Home Homilies Michael Whelan SM, PhD Gospel for the Sixth Sunday of Easter (Year A) (14 May 2023)

Gospel for the Sixth Sunday of Easter (Year A) (14 May 2023)

Gospel Notes by Michael Whelan SM

“If you love me, you will keep my commandments. And I will ask the Father, and he will give you another Advocate, to be with you forever. This is the Spirit of truth, whom the world cannot receive, because it neither sees him nor knows him. You know him, because he abides with you, and he will be in you.

“I will not leave you orphaned; I am coming to you. In a little while the world will no longer see me, but you will see me; because I live, you also will live. On that day you will know that I am in my Father, and you in me, and I in you. They who have my commandments and keep them are those who love me; and those who love me will be loved by my Father, and I will love them and reveal myself to them.” (John 14:15-21 – NRSV)

Introductory notes


Today’s Gospel brings together three essential themes in John’s Gospel: “Love” and “obedience” and the power of the “Advocate” to ensure the possibility of both. This is not an appeal to will power – “Get out there and love people!” and “Do as you are told!” – but rather an invitation to accept the graciousness of God, abundantly available in Jesus Christ.

We also hear the recurring themes of “abiding”, “seeing” and “truth”.


If you love me …: One scholar observes that this phrase “controls the grammar of the next two verses (15–17a), and the thought of the next six (15–21)”. (C. K. Barrett, The Gospel according to St John: An Introduction with Commentary and notes on the Greek Text (SPCK, 1978, 461.) This is the first time in John’s Gospel we hear Jesus speak to the disciples of their love for him. It is a statement of fact: If there is love there, then ……. It is definite though: If this then that, if not this then not that.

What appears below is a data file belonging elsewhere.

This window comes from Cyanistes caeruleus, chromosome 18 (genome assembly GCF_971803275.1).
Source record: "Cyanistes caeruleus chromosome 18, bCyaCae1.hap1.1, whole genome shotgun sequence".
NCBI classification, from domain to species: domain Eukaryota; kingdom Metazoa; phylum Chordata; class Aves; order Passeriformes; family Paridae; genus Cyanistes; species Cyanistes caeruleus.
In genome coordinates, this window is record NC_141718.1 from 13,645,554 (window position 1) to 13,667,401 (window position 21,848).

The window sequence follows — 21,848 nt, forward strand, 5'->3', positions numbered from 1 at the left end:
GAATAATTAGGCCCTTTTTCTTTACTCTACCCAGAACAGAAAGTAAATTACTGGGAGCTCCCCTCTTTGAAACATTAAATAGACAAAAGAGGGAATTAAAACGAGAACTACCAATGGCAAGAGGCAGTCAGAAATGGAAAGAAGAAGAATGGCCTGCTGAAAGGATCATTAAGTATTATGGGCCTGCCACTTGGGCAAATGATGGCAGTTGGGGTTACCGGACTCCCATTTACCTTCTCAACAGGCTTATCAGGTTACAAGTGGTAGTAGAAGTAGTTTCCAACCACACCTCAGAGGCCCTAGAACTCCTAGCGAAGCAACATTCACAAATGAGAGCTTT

my commandments: It is not entirely clear what is meant by this phrase. One scholar suggests that “commandments” is “not simply an array of discrete ethical injunctions, but the entire revelation from the Father, revelation holistically conceived (cf. 3:31–32; 12:47–49; 17:6)”. (D A Carson, The Gospel according to John, W.B. Eerdmans, 1991, 498.)

Advocate: The Greek word is paraklēton, meaning helper, advocate or intercessor. It is related to the verb “parakaleō, (which means) ‘to call alongside’, and hence ‘to encourage’, ‘to exhort’”. (D A Carson, op cit, 499.) In the world of Jesus, the word paraklēton, was typically used in a legal sense – a legal assistant, witness or advocate in court. Although Jesus is never explicitly given this title of paraklēton in John’s Gospel, it seems likely that the reference to “another” here implies that the Holy Spirit is going to take up the work of Jesus.

the Spirit of truth: See similar references in a title used here and in 15:26; 16:13. For John’s explicit and clear references to the Holy Spirit, see also on 1:32–33; 3:5–8; 4:23–24; 6:63; 7:37–39.